Three Ways the Number of Ties on Millet Brooms Affects Usage

A millet broom is one of the best 'green' tools for cleaning an industrial facility since it is made from natural materials — millet grass and wood. However, one characteristic that sets millet brooms apart from other industrial sweepers is the ties. Notably, the ties on millet brooms refer to the number of fibre strands used to hold the grass bristles together. Notably, some millet brooms have more ties than others, and for good reasons. This article highlights how the number of ties affects millet broom usage.

Trapping Dust and Dirt

One of the most significant benefits of using a millet broom to sweep an industrial facility floor is its ability to trap dust and debris between the grass bristles. It is essential when sweeping indoor spaces where dust can affect air quality. However, the amount of dust or dirt a millet broom can hold depends on the number of ties. Millet brooms with more ties tend to capture less dust, making them ideal for outdoor sweeping tasks. The reason is that most of the bristles are held tightly together, making it difficult to catch and release debris when necessary. On the other hand, millet brooms with few ties lock in more dust and debris, making them ideal for indoor sweeping.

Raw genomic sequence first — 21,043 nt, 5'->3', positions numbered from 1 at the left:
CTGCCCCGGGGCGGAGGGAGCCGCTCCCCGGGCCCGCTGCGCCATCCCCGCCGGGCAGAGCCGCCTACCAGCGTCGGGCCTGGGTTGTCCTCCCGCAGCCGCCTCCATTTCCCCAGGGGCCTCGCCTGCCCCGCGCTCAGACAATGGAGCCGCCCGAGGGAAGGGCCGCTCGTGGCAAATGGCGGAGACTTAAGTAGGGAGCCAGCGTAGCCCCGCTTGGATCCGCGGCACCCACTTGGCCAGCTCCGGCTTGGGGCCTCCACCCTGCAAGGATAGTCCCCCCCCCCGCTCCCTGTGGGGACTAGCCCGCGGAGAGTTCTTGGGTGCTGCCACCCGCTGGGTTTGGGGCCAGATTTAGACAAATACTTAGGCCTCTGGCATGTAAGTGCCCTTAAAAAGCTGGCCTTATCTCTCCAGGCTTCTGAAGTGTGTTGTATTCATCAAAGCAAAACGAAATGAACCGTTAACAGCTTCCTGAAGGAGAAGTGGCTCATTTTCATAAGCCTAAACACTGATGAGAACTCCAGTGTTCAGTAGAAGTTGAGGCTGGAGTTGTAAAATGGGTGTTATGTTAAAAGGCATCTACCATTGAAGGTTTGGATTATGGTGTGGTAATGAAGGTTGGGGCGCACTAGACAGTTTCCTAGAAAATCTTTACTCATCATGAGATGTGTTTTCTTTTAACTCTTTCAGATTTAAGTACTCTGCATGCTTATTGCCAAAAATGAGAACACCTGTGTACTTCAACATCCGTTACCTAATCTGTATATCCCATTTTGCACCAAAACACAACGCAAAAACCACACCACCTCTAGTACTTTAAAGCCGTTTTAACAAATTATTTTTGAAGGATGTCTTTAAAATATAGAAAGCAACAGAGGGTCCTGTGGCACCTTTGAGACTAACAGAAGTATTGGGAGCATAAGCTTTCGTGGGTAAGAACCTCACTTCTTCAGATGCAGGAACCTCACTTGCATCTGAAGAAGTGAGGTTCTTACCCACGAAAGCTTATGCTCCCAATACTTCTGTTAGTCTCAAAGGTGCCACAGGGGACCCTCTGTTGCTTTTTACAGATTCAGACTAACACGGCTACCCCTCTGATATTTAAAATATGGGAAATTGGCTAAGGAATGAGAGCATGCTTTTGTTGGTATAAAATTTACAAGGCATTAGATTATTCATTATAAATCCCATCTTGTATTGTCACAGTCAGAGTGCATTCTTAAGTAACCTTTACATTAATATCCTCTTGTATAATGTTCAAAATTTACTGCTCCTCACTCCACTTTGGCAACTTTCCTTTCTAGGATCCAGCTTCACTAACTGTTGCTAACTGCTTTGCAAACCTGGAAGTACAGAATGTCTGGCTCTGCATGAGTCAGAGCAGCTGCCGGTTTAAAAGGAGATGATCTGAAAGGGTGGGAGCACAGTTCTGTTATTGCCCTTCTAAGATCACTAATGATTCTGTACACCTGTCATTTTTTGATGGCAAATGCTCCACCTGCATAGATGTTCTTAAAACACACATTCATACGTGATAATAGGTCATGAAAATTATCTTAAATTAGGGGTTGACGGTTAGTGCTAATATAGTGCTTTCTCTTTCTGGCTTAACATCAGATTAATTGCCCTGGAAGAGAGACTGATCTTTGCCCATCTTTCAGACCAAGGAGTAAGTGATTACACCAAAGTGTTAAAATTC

Broom Strength

Millet brooms also have varying strengths, thanks to the different number of ties used on them. Typically, millet brooms with six or more ties tend to last longer because the bristles are more compact, allowing them to work as a unit to push heavy debris easily. The rigidity on the bristles makes millet brooms with numerous ties perfect for sweeping exterior spaces such as lawns. The bristles on millet brooms with fewer ties are not as firm because their entire lengths move freely rather than being held as a unit. Thus, it makes the bristles very flexible and less appropriate for outdoor sweeping. Highly flexible bristles are only suitable for indoor use since less dirt is involved.

Broom Storage

The storage technique of millet brooms determines how well they perform and how long they last. Ideally, millet brooms should be stored lying down or upright with the bristle facing up. However, you can occasionally store millet brooms with many ties with the bristles facing down. Notably, the numerous ties create a rigid unit that prevents the strands from bending under a broom's weight. Conversely, you should never store a millet broom with few ties upright because the individual bristles will bend excessively and shorten service life.